A while ago – in April 2015 – we launched bugtrackers.io as a small side project. Since then, the site has grown from a three-pager to a website with dozens of interviews.

The increasing number of pages & therefore line of code made us look for ways to improve our internal workflow.

We also ended up using GoHugo as our main website framework for bugtrackers.io. In this post I’m going to share some of our first experiences with GoHugo as well as our path to ending up where we are right now.

You’ve finished some design drafts for a new website. You’ve even shipped those new designs to your website. And now you wonder what people – your website visitors – think about those new changes.

In this post, I’m going to show you 9 creative ways to ask your website visitors for feedback which will help you increase the quantity and quality of gained feedback.

… or how to be the first one who gets going with agile testing.

When working on digital projects and products, you probably encounter the term ‘agile‘ a lot.

The word agile is widely used (and sometimes misused). It refers to the methodology of project management which strives to establish certain principles of collaboration, flexibility and transparency. It emphasizes the importance of feedback throughout the entire development workflow.

So when it comes to testing, web development teams go back to traditional approaches rather than following the agile path.

In this post, I’ll give you an overview on agile testing as well as some useful guides on how to get started with the idea of agile testing.

When working in agile development teams or web agencies, you are probably always on the look-out for new and better productivity tools. Pivotal Tracker might be one of these tools which can help you become a better and faster team.

In this post, you’ll find everything you need to know when getting started with Pivotal Tracker. You will also find some useful tips & tricks on how to get more out of your Pivotal Tracker projects.

The last months were spent by the Usersnap team on building an all new Usersnap Dashboard with so-called Personal Lists which are announced today.

We’re super proud what the whole team achieved and like to show you some insights on building it.

The new Personal Lists will not only help you to be faster in your daily work with Usersnap. It’s the most personal Usersnap product update, ever.

With personal lists, bulk actions, an optimized search and many more improvements, we re-build the dashboard, making it easier for you to get more out of it.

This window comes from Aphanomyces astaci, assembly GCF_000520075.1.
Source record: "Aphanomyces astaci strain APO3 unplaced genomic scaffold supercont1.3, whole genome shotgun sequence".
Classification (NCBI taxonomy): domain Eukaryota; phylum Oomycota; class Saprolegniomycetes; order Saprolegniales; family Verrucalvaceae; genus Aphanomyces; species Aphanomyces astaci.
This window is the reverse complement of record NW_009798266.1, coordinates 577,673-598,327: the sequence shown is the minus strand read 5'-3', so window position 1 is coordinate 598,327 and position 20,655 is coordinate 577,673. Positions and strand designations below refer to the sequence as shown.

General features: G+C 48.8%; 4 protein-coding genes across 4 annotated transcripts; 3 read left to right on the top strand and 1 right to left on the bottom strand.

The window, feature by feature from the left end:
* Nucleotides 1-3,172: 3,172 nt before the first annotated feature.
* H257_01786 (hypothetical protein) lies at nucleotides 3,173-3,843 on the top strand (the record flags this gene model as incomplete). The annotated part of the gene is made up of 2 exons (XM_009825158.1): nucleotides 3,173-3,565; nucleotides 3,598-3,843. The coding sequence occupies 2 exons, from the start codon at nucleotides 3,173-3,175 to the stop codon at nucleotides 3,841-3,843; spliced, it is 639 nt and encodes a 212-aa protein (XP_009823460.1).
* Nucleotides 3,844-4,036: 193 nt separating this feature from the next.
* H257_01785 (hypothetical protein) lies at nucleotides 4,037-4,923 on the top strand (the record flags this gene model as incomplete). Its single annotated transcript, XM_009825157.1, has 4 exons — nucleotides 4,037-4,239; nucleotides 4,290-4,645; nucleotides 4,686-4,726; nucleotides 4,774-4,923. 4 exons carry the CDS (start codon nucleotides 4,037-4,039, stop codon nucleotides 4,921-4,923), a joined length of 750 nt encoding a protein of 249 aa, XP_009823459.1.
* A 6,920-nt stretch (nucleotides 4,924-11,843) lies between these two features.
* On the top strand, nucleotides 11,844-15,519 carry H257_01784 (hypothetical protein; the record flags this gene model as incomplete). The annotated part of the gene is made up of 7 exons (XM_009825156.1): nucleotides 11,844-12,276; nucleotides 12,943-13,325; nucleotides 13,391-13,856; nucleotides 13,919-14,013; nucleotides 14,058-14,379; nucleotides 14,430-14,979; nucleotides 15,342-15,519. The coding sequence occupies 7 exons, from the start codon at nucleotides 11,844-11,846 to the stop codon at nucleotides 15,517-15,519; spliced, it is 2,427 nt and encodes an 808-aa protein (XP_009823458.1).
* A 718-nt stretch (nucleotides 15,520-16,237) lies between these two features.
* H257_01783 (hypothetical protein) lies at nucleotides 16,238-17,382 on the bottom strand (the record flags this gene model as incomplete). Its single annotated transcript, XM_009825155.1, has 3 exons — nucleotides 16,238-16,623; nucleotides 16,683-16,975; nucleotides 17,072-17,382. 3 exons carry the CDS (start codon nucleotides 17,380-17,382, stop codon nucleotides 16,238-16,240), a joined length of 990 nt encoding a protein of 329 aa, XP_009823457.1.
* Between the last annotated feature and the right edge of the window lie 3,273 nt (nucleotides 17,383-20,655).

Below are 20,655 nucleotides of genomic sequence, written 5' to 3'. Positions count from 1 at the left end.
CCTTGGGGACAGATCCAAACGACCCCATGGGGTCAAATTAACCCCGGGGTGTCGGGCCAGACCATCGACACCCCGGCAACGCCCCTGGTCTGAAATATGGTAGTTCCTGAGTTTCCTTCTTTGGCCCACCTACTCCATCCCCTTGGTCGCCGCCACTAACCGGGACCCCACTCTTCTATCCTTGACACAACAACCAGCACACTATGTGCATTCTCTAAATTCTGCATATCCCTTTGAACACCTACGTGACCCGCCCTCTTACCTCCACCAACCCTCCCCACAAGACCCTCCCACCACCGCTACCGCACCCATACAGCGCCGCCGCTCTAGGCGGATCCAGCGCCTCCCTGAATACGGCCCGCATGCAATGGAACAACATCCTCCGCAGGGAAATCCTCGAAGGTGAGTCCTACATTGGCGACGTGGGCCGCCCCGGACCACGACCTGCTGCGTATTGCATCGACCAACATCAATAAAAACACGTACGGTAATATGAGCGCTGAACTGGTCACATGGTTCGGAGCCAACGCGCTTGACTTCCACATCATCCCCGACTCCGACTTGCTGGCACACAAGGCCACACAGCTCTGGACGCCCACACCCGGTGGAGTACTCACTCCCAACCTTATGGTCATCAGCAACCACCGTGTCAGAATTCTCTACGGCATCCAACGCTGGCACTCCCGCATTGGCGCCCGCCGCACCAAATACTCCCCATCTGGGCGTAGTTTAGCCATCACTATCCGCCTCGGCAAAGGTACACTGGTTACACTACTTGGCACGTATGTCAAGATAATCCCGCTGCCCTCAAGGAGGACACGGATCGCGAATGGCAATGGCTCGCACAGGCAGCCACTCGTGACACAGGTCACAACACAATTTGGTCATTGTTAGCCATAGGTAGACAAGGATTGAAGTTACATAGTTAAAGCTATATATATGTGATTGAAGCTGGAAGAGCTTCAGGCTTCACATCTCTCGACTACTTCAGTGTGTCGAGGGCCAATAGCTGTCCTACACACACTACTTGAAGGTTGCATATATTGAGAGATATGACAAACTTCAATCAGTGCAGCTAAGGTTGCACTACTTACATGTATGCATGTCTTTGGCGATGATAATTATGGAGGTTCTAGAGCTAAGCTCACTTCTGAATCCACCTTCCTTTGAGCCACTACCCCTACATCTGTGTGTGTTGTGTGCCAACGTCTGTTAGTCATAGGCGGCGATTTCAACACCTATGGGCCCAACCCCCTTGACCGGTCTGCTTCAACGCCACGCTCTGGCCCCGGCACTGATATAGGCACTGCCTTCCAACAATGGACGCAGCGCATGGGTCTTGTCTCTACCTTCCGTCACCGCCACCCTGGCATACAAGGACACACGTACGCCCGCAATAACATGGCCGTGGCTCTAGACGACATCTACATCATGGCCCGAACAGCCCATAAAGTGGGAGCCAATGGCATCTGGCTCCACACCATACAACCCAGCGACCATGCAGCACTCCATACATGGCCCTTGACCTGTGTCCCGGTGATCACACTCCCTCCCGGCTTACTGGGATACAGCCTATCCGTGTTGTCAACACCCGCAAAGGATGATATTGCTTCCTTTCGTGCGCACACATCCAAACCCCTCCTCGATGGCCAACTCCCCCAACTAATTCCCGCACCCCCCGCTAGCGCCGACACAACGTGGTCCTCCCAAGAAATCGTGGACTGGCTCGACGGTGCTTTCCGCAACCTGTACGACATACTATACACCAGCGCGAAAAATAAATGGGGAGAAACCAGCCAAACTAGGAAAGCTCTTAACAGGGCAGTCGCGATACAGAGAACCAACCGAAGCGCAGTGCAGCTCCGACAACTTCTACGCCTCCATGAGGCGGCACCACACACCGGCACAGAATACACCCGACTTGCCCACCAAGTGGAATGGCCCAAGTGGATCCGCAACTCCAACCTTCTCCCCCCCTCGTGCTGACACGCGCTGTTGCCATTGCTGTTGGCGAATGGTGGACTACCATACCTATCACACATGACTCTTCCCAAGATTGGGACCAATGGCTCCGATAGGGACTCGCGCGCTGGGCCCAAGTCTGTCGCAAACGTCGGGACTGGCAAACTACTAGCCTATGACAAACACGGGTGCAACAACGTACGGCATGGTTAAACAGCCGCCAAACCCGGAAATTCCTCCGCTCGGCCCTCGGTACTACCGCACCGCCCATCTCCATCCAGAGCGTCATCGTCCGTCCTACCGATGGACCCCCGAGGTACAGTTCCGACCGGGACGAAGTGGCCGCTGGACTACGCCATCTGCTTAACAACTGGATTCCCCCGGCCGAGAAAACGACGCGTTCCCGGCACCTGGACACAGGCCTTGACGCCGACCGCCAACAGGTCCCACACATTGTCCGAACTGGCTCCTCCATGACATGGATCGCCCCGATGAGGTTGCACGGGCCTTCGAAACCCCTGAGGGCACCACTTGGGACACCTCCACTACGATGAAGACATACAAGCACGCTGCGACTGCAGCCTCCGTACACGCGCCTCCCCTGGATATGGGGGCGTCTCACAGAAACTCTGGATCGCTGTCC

Check out how to activate the new Usersnap dashboard and how to create personal lists.

With all these emerging new devices – from mobile devices, to wearables, to VR, to smart devices – having a proper bug reporting workflow in place becomes quite a challenge.

Building web applications in particular might seem quite painful due to the different screen sizes of the used devices. It can even be worse than testing native apps for the Android ecosystem.

In this post, I’d like to show you different ways of setting up your bug reporting workflow. Including manual, automated and crowd-sourced workflows.

This article is brought to you by Usersnap, a bug tracker and feedback tool that helps you to communicate visually. Get a 15-day free trial here.

When you’re starting out, going to university or starting to work in your first full-time job, you feel like you can handle anything. You want to be a good developer, so you want to go full stack.

What’s that exactly? Well, bring together all the books relevant to information technology and bundle them together. That tower of information is what you’d call a full stack 😉

So, once you realize that, ambitious as you are, you know deep down that it’s probably a pipe dream. Or is it?

User feedback and testing probably isn’t a high priority for you when working on your new landing page or web application. But it’s something you should take into consideration before heading in the wrong direction with your newly launched landing page.

Collecting & managing feedback or user complaints on website issues doesn’t always require the use of a large bug tracking or feedback system. For many (especially) small- and medium-sized companies, on-site feedback widgets are sufficient.

So stop being lazy with ad-hoc feedback from colleagues and customers.

There are various frameworks, methodologies, and standards for building websites and web applications. No matter which ones you’re following, you will always somehow end up in the browser and therefore with JavaScript.

With tracking.js, the browser got even more powerful. Here’s our first review of tracking.js and why JavaScript is on the winning team.

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